According to Japanese legend, “a wise man hikes Mt. Fuji once, a fool hikes it twice.” I guess that puts us squarely in the camp of the latter! But needless to say, we felt we must give this another go. As a military family, you never know where you will be next year!
With the hiking season quickly coming to an end, we chose a day in August, made reservations at Camp Fuji, and tried to gear up for our second attempt. As luck would have it, a typhoon was also predicted to hit the same weekend! We weighed our options and decided that, since this would be our last day to hike this season(due to other schedule conflicts), we should go for it. We figured we could beat the storm if we got an early start. Besides, how could the weather possibly be worse than what we already went through?
I was feeling dread as we pulled up to the fifth station, not really wanting to go through what we went through last time. I have never felt right about praying for good weather before, (it always seemed like asking for sun at Disneyland to me), but I sure prayed today! This is the gift shop at the fifth station.
As it turned out, the weather was actually ideal. We had a great cloud cover and the slightest hint of a breeze. It was perfect, actually. This is looking up to the summit, we could still see the top, so far, so good.
We made it to the seventh station and the beginning of the mountain huts. And here I got my first stamp (of this trip). This is also a traditional Japanese kitchen, with the fire pit in the middle of the room.
This is where the terrain gets a little more challenging, and you have to use your hands to crawl up in some areas. The girls were just like mountain goats, climbing with ease. Though, I guess when you spend your days, swimming, climbing trees, and trampolining, that’s to be expected!
Yes, even on Mt. Fuji, there are lots of nice bathrooms. The cost was Y200 ($2) per use, but SO worth it. The heated seat at the 8th station was heavenly! (Though, unfortunately, most of them were not heated. I’m getting SO spoiled!)
About this time, Ella started not feeling very well. When I asked her about all the symptoms of altitude sickness, she said, “no, I am just really tired”. So, we took her backpack to try and lighten her load, and forged ahead.
Ella continued to struggle, and after about an hour, she began to stumble a bit. I was really worried about her and had been praying continuously for her healing. I knew she needed oxygen right away, and asked some nearby hikers (English speakers, even!), if they had an oxygen can I could borrow. Miraculously, they had one, told me to keep it, and would not accept payment. These people were such a blessing, and an answer to a heartfelt prayer, just when we needed it most!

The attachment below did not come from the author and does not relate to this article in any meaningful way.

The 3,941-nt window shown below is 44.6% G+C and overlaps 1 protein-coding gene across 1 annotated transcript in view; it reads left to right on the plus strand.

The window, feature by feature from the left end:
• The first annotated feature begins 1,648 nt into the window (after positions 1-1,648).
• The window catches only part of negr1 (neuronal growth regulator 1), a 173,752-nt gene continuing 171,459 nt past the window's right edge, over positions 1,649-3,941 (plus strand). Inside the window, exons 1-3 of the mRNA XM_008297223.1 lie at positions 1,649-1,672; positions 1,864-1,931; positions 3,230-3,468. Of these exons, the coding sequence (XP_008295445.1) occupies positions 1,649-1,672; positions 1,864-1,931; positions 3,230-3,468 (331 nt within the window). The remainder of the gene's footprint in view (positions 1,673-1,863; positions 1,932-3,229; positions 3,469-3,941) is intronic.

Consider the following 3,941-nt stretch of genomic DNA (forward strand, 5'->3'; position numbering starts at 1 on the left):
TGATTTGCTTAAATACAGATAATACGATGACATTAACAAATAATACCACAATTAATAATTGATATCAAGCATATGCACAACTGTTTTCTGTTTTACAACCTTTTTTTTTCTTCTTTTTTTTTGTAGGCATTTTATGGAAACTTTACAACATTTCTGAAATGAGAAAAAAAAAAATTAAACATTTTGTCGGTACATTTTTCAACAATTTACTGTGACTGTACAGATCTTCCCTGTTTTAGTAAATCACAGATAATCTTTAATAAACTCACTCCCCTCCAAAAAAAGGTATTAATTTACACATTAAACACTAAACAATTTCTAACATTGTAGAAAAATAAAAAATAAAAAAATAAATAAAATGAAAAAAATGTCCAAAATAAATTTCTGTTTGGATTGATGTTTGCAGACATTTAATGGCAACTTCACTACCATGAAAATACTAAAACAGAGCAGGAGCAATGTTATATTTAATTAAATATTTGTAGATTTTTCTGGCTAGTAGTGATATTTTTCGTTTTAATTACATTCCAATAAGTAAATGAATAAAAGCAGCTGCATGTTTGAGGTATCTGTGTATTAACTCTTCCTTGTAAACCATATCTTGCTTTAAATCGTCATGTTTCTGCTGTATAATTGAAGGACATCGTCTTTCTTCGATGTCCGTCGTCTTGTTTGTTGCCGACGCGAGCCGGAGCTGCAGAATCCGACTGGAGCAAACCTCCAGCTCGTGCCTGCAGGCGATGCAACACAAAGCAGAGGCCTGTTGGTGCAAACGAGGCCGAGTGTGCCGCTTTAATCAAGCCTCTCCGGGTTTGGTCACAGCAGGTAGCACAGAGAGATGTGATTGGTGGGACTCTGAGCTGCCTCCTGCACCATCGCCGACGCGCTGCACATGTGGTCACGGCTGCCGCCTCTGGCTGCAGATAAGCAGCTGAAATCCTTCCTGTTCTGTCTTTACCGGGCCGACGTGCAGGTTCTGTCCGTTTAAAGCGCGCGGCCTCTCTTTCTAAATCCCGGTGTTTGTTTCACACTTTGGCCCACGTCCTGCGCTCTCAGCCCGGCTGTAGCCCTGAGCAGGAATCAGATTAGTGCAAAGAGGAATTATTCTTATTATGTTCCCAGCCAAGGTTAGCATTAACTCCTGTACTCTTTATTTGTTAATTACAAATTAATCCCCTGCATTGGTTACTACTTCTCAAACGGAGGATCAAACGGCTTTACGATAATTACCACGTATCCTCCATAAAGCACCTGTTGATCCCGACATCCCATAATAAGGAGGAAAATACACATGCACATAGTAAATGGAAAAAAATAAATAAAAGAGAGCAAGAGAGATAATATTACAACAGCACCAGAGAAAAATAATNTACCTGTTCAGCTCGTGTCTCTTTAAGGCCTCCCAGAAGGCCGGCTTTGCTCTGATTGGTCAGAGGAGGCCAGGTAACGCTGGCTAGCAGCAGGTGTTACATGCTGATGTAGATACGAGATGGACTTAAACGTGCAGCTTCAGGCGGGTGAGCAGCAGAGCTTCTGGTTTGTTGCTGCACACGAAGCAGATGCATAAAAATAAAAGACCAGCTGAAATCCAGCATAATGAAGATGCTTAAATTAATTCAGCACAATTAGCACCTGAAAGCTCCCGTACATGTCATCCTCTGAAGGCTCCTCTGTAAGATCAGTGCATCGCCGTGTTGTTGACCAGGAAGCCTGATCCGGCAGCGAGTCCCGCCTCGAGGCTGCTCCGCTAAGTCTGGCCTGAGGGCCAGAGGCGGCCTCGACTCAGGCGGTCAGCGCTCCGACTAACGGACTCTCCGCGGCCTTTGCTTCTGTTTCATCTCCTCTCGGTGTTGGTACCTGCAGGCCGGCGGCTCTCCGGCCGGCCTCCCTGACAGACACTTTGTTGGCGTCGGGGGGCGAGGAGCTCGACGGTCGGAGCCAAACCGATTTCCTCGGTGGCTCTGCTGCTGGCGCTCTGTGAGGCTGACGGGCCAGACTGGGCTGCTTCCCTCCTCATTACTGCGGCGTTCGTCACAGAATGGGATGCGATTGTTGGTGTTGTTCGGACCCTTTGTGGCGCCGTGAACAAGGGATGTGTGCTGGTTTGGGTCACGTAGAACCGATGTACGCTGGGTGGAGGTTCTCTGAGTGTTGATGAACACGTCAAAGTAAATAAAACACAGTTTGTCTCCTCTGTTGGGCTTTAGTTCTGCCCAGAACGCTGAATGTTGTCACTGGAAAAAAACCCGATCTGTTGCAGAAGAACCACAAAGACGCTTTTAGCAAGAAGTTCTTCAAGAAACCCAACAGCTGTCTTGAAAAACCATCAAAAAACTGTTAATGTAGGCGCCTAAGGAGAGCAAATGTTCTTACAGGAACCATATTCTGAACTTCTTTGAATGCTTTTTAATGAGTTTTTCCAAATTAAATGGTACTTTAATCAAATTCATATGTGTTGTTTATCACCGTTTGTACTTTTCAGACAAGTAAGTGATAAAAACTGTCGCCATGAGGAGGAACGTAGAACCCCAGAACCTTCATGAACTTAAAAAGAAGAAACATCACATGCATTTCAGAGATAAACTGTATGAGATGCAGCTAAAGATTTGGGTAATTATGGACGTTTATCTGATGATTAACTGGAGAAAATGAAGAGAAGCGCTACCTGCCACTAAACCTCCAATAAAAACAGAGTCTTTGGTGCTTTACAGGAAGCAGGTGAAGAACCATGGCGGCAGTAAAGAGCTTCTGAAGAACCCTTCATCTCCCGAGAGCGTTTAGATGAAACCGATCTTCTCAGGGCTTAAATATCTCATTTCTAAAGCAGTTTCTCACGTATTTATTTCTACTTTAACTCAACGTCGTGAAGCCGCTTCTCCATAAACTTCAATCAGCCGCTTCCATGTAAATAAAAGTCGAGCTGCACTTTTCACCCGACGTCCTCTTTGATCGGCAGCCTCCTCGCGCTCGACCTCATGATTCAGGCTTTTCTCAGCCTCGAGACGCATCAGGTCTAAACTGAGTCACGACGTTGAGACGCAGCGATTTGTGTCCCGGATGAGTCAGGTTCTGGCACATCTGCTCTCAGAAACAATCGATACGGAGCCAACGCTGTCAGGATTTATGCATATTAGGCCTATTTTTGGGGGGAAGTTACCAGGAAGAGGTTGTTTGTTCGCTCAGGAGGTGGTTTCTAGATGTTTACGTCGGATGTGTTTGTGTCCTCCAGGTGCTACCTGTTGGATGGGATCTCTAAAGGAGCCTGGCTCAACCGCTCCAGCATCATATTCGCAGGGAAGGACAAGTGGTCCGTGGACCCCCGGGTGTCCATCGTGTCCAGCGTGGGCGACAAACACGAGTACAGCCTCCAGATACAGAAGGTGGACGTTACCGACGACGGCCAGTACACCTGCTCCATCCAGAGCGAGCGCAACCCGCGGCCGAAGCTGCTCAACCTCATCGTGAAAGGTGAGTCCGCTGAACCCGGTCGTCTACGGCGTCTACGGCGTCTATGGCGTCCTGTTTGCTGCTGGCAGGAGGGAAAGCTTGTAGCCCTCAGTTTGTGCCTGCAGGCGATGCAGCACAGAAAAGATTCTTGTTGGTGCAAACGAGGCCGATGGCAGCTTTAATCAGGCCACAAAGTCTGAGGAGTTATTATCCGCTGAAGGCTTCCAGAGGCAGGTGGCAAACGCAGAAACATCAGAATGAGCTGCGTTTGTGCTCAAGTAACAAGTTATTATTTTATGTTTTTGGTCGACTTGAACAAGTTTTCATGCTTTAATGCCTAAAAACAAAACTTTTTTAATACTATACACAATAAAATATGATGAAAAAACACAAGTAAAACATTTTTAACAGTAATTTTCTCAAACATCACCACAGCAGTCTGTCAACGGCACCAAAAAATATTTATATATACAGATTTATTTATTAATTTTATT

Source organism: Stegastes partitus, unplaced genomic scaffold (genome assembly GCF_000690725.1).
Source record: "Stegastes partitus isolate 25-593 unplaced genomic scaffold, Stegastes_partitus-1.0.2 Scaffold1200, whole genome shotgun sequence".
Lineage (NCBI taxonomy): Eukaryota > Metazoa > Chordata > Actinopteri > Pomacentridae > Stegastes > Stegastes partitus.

This is the oxygen can. The lid becomes a nozzle to breathe in to. I actually bought one before this trip, but it would not fit into my backpack. We figured, we didn’t need it the first time, so we left it home. But, there was a big difference between the eight and eight and a half stations! Luckily, the rest of us were not affected by the altitude at all.
The oxygen really helped Ella bounce back, so we continued on. Wow! The ninth station, we were getting closer! This was the torii gate for the ninth station, people slip coins into the cracks of the wood. It was neat to see.
The weather was now officially cold, misty and windy. The wind was really picking up now and we prayed for strength to make it to the top. This was an extreme measure of perseverance for all of us! But, every so often, there would be a short break in the weather and we could recompose. Another prayer answered.
We had not seen the sun the entire day, but as we walked our last few steps to the summit, the sun peeked out for just a few minutes. I knew this was God letting us know that even in the midst of trials, he was still there by our sides. Overcome with many different emotions, I cried.
After lunch, we briefly walked around the summit. There is actually a little town up there and a shrine. The workers live there during climbing season and supplies are brought up by big bulldozers. Interesting.
And, we also could not see into the crater, so this is what it would’ve looked like. (Coincidentally, Ella, my thrill seeker, was disappointed that there was no bungee jumping into the crater. She said she was looking forward to doing that. Leave it to Ella!)
We were dirty, wet, and exhausted, but satisfied. I am so proud of these girls and their determination during hardship. We hiked for eight hours on the ascent, spent one hour at the top, and hiked for three hours on the descent. They were both amazing! (Side note- these ice cream cone statues are absolutely everywhere around Tokyo; restaurants, coffee shops, convenience stores- you name it. The Japanese love ice cream.)
I experienced almost every emotion one could experience today; joy, fear, pain, worry, exhaustion, the list goes on. But through it all, I know it was a character building moment for the whole family, and a great lesson in teamwork, faith, perseverance and carrying on when life isn’t perfect. I can only hope that one day Ella and Eva will realize the enormity of this accomplishment.
Though fools by Japanese legend, with God’s help, WE DID IT! And the wonderful thing about past failure is, it makes success all the sweeter!